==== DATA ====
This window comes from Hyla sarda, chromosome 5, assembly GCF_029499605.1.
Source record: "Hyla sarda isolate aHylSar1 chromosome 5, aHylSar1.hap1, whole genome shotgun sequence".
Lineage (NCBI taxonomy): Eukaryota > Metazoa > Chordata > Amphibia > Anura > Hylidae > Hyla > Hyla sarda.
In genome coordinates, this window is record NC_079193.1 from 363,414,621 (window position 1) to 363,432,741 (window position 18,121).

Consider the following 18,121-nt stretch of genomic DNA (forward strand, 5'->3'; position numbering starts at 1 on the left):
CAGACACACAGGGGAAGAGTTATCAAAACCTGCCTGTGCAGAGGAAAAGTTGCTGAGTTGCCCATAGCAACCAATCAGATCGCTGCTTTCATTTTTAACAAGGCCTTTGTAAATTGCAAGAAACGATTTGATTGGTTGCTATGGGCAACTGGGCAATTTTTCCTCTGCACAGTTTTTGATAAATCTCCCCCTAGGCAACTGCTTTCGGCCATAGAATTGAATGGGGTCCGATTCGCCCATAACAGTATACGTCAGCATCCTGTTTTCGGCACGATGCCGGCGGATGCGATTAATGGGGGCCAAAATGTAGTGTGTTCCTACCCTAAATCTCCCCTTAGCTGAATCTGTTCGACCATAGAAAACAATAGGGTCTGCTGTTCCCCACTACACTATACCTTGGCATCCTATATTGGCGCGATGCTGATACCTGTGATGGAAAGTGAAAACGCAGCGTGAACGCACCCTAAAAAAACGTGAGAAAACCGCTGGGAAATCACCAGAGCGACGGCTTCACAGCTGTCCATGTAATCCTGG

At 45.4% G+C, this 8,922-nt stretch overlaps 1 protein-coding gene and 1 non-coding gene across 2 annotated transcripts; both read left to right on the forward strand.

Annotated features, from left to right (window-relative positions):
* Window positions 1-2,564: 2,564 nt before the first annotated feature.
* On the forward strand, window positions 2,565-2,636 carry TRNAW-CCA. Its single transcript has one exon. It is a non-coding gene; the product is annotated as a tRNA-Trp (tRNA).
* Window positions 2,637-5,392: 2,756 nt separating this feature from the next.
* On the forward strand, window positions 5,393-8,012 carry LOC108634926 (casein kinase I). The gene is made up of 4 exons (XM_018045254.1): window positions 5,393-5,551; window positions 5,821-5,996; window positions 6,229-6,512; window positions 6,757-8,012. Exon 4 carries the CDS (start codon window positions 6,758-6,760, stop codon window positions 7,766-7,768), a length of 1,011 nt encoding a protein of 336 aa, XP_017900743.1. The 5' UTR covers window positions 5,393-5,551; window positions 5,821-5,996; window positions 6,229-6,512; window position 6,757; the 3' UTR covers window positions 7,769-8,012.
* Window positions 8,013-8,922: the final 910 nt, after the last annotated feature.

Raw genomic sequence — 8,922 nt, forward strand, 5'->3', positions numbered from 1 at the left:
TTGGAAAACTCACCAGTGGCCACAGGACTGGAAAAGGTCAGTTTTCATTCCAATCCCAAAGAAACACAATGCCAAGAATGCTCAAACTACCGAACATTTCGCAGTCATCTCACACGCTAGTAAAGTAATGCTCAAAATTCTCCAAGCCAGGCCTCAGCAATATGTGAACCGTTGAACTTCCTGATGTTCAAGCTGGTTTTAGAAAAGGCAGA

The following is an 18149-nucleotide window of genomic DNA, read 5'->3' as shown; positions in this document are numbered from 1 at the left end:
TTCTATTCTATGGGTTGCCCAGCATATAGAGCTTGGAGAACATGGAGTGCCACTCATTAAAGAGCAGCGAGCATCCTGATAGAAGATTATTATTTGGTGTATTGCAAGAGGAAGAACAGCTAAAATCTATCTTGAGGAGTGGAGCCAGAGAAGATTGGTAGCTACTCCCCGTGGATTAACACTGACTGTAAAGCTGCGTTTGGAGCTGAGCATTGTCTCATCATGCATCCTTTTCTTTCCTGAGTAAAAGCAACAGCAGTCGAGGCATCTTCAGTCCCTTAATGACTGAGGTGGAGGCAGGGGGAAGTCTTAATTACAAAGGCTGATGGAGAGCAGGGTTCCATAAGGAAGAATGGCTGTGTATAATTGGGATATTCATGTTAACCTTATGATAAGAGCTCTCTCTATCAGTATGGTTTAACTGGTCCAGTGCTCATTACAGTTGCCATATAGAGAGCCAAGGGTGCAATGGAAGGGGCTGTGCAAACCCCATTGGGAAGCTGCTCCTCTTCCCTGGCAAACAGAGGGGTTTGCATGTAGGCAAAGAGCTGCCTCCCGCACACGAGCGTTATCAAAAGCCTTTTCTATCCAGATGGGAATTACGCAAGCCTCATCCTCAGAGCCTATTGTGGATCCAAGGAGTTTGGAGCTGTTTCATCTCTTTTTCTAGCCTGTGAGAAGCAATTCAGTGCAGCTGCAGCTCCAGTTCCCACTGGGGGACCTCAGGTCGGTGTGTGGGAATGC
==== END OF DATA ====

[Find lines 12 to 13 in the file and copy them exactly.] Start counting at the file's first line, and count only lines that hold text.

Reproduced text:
* On the forward strand, window positions 5,393-8,012 carry LOC108634926 (casein kinase I). The gene is made up of 4 exons (XM_018045254.1): window positions 5,393-5,551; window positions 5,821-5,996; window positions 6,229-6,512; window positions 6,757-8,012. Exon 4 carries the CDS (start codon window positions 6,758-6,760, stop codon window positions 7,766-7,768), a length of 1,011 nt encoding a protein of 336 aa, XP_017900743.1. The 5' UTR covers window positions 5,393-5,551; window positions 5,821-5,996; window positions 6,229-6,512; window position 6,757; the 3' UTR covers window positions 7,769-8,012.
* Window positions 8,013-8,922: the final 910 nt, after the last annotated feature.